Mortgage Rates Nebraska: A Guide To Buying Homes In The State
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The Nebraska housing market continues to flourish despite the coronavirus pandemic. Even with rising home values, homes in the state are spending less time on listings before being snatched up.
If you’re looking to call Nebraska home, you need to move fast. But that’s not all – to ensure you get the best value out of your home purchase, you need to know the local mortgage rates.
This guide will help you find the best mortgages for your Nebraska home. We don’t just provide inside access to the latest mortgage rates in Nebraska, but we also share essential advice for new homeowners.
Home Loan Options In Nebraska
The average American homebuyer has three options of mortgage loans. Here are the key details of each loan type, including their rates, terms, and caveats.
Conventional Home Loan
Conventional home loans are any mortgages that aren’t secured by government entities. These loan types are offered by banks and other private lenders.
The loan amount on these mortgages is limited by the Federal Housing Finance Agency (FHFA). In the State of Nebraska, conforming loan limits are set at $548,250, on par with the national standard.
With fixed-rate mortgages, your rates won’t change regardless of market fluctuations. Stable rates mean predictable monthly payments, which helps new home buyers and long-term financial planners. However, unless you refinance, you have no chance of reducing your rates.
Most fixed-rate loans are offered in 30-year loan terms. However, you can opt for 15-year or 20-year loans if you’re looking to get lower rates – with the caveat of higher mortgage payments.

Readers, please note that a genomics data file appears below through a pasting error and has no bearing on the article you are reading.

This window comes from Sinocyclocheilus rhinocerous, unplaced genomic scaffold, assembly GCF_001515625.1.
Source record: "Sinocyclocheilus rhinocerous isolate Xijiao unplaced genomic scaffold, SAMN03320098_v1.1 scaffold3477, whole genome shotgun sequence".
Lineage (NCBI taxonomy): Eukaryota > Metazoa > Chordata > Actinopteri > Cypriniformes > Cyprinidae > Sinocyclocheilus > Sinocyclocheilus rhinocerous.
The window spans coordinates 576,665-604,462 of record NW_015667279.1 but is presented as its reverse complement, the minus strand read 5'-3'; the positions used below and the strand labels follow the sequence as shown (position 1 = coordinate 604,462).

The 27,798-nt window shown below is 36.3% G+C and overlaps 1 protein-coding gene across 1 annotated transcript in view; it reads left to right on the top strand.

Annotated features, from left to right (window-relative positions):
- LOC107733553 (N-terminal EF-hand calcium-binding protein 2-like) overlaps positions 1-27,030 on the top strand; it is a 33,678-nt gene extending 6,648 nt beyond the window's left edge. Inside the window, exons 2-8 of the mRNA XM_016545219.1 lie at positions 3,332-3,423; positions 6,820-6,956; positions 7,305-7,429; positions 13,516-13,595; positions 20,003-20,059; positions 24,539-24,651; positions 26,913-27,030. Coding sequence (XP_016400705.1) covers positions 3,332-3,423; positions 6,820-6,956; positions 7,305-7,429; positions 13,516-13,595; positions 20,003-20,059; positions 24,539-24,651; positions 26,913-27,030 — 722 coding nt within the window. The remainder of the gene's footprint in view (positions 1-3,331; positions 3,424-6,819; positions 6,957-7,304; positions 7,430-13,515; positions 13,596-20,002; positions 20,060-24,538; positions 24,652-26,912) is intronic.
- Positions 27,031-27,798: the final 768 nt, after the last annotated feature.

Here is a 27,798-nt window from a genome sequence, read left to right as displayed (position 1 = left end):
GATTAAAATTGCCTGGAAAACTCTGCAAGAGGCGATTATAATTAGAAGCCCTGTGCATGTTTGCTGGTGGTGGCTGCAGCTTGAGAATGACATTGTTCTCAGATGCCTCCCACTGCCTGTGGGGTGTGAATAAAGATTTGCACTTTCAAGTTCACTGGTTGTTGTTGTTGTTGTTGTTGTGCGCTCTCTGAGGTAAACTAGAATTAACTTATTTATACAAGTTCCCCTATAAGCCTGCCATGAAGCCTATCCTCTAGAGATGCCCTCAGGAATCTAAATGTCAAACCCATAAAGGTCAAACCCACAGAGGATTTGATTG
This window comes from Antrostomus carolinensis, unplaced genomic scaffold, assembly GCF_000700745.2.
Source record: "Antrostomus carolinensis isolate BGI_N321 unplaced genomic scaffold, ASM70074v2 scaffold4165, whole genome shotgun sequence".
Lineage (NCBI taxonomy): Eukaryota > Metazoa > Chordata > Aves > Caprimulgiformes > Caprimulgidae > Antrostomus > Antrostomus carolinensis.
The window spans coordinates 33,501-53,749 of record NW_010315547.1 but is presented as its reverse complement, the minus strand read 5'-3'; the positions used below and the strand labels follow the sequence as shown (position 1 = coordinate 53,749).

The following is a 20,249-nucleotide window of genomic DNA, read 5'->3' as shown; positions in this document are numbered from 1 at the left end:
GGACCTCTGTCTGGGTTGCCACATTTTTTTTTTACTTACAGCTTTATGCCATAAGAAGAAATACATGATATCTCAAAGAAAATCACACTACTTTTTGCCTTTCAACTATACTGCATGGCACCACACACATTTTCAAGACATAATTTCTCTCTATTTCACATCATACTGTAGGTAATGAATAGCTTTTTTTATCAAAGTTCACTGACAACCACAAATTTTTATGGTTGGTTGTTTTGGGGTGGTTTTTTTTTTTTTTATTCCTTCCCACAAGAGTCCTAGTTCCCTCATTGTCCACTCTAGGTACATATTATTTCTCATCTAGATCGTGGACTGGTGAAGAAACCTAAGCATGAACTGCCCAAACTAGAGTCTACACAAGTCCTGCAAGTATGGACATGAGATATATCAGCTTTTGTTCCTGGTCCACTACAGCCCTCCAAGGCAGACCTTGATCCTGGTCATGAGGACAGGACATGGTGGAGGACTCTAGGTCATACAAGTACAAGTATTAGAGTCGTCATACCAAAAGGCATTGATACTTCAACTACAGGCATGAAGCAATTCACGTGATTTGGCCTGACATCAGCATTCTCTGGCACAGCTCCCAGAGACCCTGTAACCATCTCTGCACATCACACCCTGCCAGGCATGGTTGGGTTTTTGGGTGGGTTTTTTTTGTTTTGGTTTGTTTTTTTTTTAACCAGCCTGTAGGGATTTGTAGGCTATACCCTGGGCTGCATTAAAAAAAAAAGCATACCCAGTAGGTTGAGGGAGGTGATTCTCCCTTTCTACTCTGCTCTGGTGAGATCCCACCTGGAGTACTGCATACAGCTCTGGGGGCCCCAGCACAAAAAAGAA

Adjustable-Rate Mortgage (ARM)
Adjustable-rate mortgages have shifting rates that change according to a market index. An introductory fixed-rate period at the beginning of the loan is followed by the ARM’s adjustable period – typically, the ARM rate readjusts every year.
Due to the lower introductory rates compared to their fixed-rate counterparts, ARMs are popular for shorter-term savings. The most popular ARM type is the 5/1 ARM, where your introductory period lasts five years. Some lenders also offer 3/1, 7/1, and 10/1 ARMs.
Some homes may be priced above local loan amount limits. To buy them, you can take out a jumbo loan. Jumbo home loans allow you to exceed conforming loan limits with the trade-off of higher rates.
To boost the homeownership rate in certain demographics, the U.S. government provides several loan programs. These loan types typically offer a more affordable interest rate as long as you fulfill the specific qualification requirements.
The top three government-backed loans are:
FHA loan: This type of loan is aimed at low-income borrowers. Alongside lower rates and down payment minimum, they feature a more lenient credit score requirement. However, you need to pay private mortgage insurance (PMI) fees for the entire loan’s life.
VA loan: To qualify for a VA loan, you need to be a military member. Qualifying for a VA loan gets you a no-down payment loan with no PMI fees. However, you need to pay funding fees upon closing.
USDA loan: If you’re looking to live in eligible rural areas, you can opt for a USDA loan. These loans come with no down payment requirements and lower PMI fees compared to FHA loans.